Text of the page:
Many of us around the world are celebrating the end of an old year and the beginning of a new one now – a practice that's lately felt less like a celebration and more like an increasingly superstitious desire to trap all the hardest things about our collective life in the old year and start a new one in a simpler world. While we may not be able to do that, as much as we want to, we can at least decide to start our year with intention and respect to our creative and spiritual values. Whether you're using fire, water, breathing or just a champagne toast to welcome the new year, we're welcoming it with you.

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Creative Roadmaps

Julia Cameron's The Artist's Way

You’ve likely heard of The Artist’s Way, or seen its vintage, anachronistic cover before — maybe in the home of an aunt, a friend, a mentor. It’s one of the best-selling books on creativity of all time, a title that’s achieved the rare crossover status to the mainstream; it brought ideas of creative expression into the homes of average Americans who didn’t think of themselves as artists. It’s sold over four million copies since its publication in 1992, with dozens of celebrities and public figures sharing the impact it’s had on them. Its is a serene one — devotees say it helped them get in touch with themselves, or lead a more authentic life; it’s discussed in the same tones that someone might share they’ve begun a meditation regimen, or started brewing their own matcha at home.

But The Artists’ Way was borne out of something very different — a crucible of intense struggles with spirituality, addiction, mental health and more. How did a tumultuous and challenging personal life lead Julia Cameron to create one of the most popular approaches to creative fulfillment of all time — and why are its fans so devoted to it?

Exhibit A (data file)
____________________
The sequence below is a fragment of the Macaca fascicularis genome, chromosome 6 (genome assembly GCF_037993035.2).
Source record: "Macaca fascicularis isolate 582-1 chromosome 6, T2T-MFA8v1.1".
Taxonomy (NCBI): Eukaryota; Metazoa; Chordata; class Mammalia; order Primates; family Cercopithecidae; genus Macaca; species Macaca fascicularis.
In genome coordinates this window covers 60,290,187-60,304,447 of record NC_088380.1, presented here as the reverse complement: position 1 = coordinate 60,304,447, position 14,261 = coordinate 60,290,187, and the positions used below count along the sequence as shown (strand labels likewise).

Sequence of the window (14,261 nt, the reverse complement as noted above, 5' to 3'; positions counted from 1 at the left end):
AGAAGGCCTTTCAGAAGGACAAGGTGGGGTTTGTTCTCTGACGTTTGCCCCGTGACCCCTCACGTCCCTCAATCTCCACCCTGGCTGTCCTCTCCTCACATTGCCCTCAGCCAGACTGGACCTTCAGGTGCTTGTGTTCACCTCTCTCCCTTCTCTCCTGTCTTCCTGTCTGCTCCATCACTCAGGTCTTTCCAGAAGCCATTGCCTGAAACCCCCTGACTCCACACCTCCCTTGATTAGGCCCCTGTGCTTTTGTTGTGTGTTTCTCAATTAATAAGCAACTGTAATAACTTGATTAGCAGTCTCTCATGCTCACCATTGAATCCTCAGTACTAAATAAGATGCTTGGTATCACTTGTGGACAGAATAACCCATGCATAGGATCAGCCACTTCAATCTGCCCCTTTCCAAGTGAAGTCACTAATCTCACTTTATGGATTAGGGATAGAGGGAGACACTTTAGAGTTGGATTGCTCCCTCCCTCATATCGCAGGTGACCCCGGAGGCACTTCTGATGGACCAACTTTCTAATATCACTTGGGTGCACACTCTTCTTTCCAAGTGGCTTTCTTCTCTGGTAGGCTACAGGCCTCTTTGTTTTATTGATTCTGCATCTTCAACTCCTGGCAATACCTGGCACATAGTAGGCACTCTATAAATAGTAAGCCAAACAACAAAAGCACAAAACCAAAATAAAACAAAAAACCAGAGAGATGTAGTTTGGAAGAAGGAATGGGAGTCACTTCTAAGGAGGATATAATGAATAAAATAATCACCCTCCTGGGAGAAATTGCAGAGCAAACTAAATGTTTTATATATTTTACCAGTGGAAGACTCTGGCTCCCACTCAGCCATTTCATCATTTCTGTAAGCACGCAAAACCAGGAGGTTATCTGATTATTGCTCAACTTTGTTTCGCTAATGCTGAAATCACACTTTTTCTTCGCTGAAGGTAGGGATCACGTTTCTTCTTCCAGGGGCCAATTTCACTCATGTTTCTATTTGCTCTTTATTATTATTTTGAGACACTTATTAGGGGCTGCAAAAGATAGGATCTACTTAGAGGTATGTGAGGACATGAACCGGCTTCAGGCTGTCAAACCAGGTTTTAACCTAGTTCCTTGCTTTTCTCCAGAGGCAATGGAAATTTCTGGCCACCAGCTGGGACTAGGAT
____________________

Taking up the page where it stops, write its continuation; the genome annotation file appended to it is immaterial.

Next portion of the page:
Here are a few of the things readers - even former skeptics - have said about the book and its creativity program for readers:

“If I could, I would request an edition of “The Artist’s Way” that speaks to twentysomethings, who’ve grown up online and then entered the so-called freelance economy, wherein workers are more likely to cobble together a piecemeal career of diverse gigs than secure nine-to-five jobs with benefits and opportunities for growth. In this economy, we’re encouraged to think of units of time in dollar amounts, and to come up with inventive—creative, even—ways to monetize every last fledgling skill we possess.” - (x)
“In short, Julia put me back in touch with my inner child, which might sound kind of woo-woo to you, but if you think about it longer, it makes complete sense. What is adulthood if not the process of forgetting and then trying to remember who you were to begin with?” (x)
“Indeed, if you do what her book asks, there’s a solid chance it’ll make you more creative — much of what she came to through personal trial and error (solitary reflection, trying new things, stream-of-consciousness self-expression) has since been scientifically proved to help instigate creativity in multiple studies.” — (x)

But The Artist’s Way didn’t come out of studies or scientific research — at least, not in the traditional sense. It came from her own experience — as she told The Cut, “Everything I teach is based on my own experiences. I’m my own laboratory.” In the 1970s, Julia Cameron was living a lifestyle that most of us wouldn’t imagine being conducive to creativity: she was a single mother divorced from a famous Hollywood director, struggling with a drinking problem, and the films she was creating weren’t being received well.

“Back then, she was best known as the lush whom Martin Scorsese left for Liza Minnelli, the hotshot writer who swore like a sailor and matched Hunter S. Thompson drink-for-drink…. Back then, no one knew of Cameron's own struggles, the nervous breakdowns that got progressively worse and the traumatic episodes so severe she found herself talking to trees in a London park and darting naked down her driveway in Taos, N.M.”